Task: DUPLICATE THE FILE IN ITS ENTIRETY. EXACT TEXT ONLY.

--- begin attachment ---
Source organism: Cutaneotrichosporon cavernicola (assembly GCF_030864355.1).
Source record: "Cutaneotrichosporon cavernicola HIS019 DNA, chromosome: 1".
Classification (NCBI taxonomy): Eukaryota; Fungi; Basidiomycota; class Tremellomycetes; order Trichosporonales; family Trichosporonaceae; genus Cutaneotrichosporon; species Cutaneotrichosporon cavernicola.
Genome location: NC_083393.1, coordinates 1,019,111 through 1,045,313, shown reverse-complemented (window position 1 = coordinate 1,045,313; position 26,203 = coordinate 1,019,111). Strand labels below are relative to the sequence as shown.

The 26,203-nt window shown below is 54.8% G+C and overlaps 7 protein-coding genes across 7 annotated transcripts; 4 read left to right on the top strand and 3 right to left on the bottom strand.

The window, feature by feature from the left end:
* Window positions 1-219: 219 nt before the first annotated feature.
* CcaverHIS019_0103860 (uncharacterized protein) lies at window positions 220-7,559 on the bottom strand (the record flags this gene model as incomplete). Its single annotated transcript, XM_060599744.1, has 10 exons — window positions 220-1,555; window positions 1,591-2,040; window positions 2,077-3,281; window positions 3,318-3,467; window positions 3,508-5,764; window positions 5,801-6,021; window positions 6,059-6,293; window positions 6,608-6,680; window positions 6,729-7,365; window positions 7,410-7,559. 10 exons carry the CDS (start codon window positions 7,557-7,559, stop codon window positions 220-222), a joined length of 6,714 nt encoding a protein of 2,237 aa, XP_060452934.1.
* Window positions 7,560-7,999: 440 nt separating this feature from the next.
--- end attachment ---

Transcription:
Source organism: Cutaneotrichosporon cavernicola (assembly GCF_030864355.1).
Source record: "Cutaneotrichosporon cavernicola HIS019 DNA, chromosome: 1".
Classification (NCBI taxonomy): Eukaryota; Fungi; Basidiomycota; class Tremellomycetes; order Trichosporonales; family Trichosporonaceae; genus Cutaneotrichosporon; species Cutaneotrichosporon cavernicola.
Genome location: NC_083393.1, coordinates 1,019,111 through 1,045,313, shown reverse-complemented (window position 1 = coordinate 1,045,313; position 26,203 = coordinate 1,019,111). Strand labels below are relative to the sequence as shown.

The 26,203-nt window shown below is 54.8% G+C and overlaps 7 protein-coding genes across 7 annotated transcripts; 4 read left to right on the top strand and 3 right to left on the bottom strand.

The window, feature by feature from the left end:
* Window positions 1-219: 219 nt before the first annotated feature.
* CcaverHIS019_0103860 (uncharacterized protein) lies at window positions 220-7,559 on the bottom strand (the record flags this gene model as incomplete). Its single annotated transcript, XM_060599744.1, has 10 exons — window positions 220-1,555; window positions 1,591-2,040; window positions 2,077-3,281; window positions 3,318-3,467; window positions 3,508-5,764; window positions 5,801-6,021; window positions 6,059-6,293; window positions 6,608-6,680; window positions 6,729-7,365; window positions 7,410-7,559. 10 exons carry the CDS (start codon window positions 7,557-7,559, stop codon window positions 220-222), a joined length of 6,714 nt encoding a protein of 2,237 aa, XP_060452934.1.
* Window positions 7,560-7,999: 440 nt separating this feature from the next.